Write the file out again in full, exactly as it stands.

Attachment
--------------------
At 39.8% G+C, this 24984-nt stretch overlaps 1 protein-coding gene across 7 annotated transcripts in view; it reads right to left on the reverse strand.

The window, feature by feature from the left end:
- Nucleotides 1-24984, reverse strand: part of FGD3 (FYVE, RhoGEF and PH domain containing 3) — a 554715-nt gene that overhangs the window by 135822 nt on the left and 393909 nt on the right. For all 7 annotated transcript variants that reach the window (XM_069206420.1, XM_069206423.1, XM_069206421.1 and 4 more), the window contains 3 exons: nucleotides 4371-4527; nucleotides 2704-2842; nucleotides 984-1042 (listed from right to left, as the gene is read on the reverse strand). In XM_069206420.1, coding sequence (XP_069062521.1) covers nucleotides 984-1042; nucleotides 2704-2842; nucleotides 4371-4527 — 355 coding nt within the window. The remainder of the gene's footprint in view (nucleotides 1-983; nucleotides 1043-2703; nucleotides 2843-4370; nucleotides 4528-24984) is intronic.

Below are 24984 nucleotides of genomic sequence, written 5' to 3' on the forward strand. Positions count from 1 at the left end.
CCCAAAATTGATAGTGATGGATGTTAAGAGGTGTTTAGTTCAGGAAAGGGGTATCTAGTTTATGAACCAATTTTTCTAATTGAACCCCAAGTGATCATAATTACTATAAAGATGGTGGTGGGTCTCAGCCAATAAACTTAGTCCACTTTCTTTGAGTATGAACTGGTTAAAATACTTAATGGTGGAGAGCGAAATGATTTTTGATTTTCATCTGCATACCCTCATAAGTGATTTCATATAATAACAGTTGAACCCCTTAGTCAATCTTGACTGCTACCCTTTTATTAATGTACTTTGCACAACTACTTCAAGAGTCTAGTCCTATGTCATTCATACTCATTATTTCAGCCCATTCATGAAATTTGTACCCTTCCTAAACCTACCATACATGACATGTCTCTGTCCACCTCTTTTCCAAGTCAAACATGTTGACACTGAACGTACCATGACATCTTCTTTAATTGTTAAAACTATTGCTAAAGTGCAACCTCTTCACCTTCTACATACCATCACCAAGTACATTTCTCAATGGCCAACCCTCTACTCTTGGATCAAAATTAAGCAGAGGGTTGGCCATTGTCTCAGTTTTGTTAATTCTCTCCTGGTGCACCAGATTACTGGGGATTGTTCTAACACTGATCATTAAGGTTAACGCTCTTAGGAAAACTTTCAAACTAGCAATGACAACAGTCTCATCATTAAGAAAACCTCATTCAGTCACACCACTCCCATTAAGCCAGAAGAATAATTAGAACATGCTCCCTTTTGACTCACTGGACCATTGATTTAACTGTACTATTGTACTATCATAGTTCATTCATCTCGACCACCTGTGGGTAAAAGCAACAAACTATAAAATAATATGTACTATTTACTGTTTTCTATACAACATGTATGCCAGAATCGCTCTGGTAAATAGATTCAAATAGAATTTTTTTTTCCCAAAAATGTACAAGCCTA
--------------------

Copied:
At 39.8% G+C, this 24984-nt stretch overlaps 1 protein-coding gene across 7 annotated transcripts in view; it reads right to left on the reverse strand.

The window, feature by feature from the left end:
- Nucleotides 1-24984, reverse strand: part of FGD3 (FYVE, RhoGEF and PH domain containing 3) — a 554715-nt gene that overhangs the window by 135822 nt on the left and 393909 nt on the right. For all 7 annotated transcript variants that reach the window (XM_069206420.1, XM_069206423.1, XM_069206421.1 and 4 more), the window contains 3 exons: nucleotides 4371-4527; nucleotides 2704-2842; nucleotides 984-1042 (listed from right to left, as the gene is read on the reverse strand). In XM_069206420.1, coding sequence (XP_069062521.1) covers nucleotides 984-1042; nucleotides 2704-2842; nucleotides 4371-4527 — 355 coding nt within the window. The remainder of the gene's footprint in view (nucleotides 1-983; nucleotides 1043-2703; nucleotides 2843-4370; nucleotides 4528-24984) is intronic.

Below are 24984 nucleotides of genomic sequence, written 5' to 3' on the forward strand. Positions count from 1 at the left end.
CCCAAAATTGATAGTGATGGATGTTAAGAGGTGTTTAGTTCAGGAAAGGGGTATCTAGTTTATGAACCAATTTTTCTAATTGAACCCCAAGTGATCATAATTACTATAAAGATGGTGGTGGGTCTCAGCCAATAAACTTAGTCCACTTTCTTTGAGTATGAACTGGTTAAAATACTTAATGGTGGAGAGCGAAATGATTTTTGATTTTCATCTGCATACCCTCATAAGTGATTTCATATAATAACAGTTGAACCCCTTAGTCAATCTTGACTGCTACCCTTTTATTAATGTACTTTGCACAACTACTTCAAGAGTCTAGTCCTATGTCATTCATACTCATTATTTCAGCCCATTCATGAAATTTGTACCCTTCCTAAACCTACCATACATGACATGTCTCTGTCCACCTCTTTTCCAAGTCAAACATGTTGACACTGAACGTACCATGACATCTTCTTTAATTGTTAAAACTATTGCTAAAGTGCAACCTCTTCACCTTCTACATACCATCACCAAGTACATTTCTCAATGGCCAACCCTCTACTCTTGGATCAAAATTAAGCAGAGGGTTGGCCATTGTCTCAGTTTTGTTAATTCTCTCCTGGTGCACCAGATTACTGGGGATTGTTCTAACACTGATCATTAAGGTTAACGCTCTTAGGAAAACTTTCAAACTAGCAATGACAACAGTCTCATCATTAAGAAAACCTCATTCAGTCACACCACTCCCATTAAGCCAGAAGAATAATTAGAACATGCTCCCTTTTGACTCACTGGACCATTGATTTAACTGTACTATTGTACTATCATAGTTCATTCATCTCGACCACCTGTGGGTAAAAGCAACAAACTATAAAATAATATGTACTATTTACTGTTTTCTATACAACATGTATGCCAGAATCGCTCTGGTAAATAGATTCAAATAGAATTTTTTTTTCCCAAAAATGTACAAGCCTA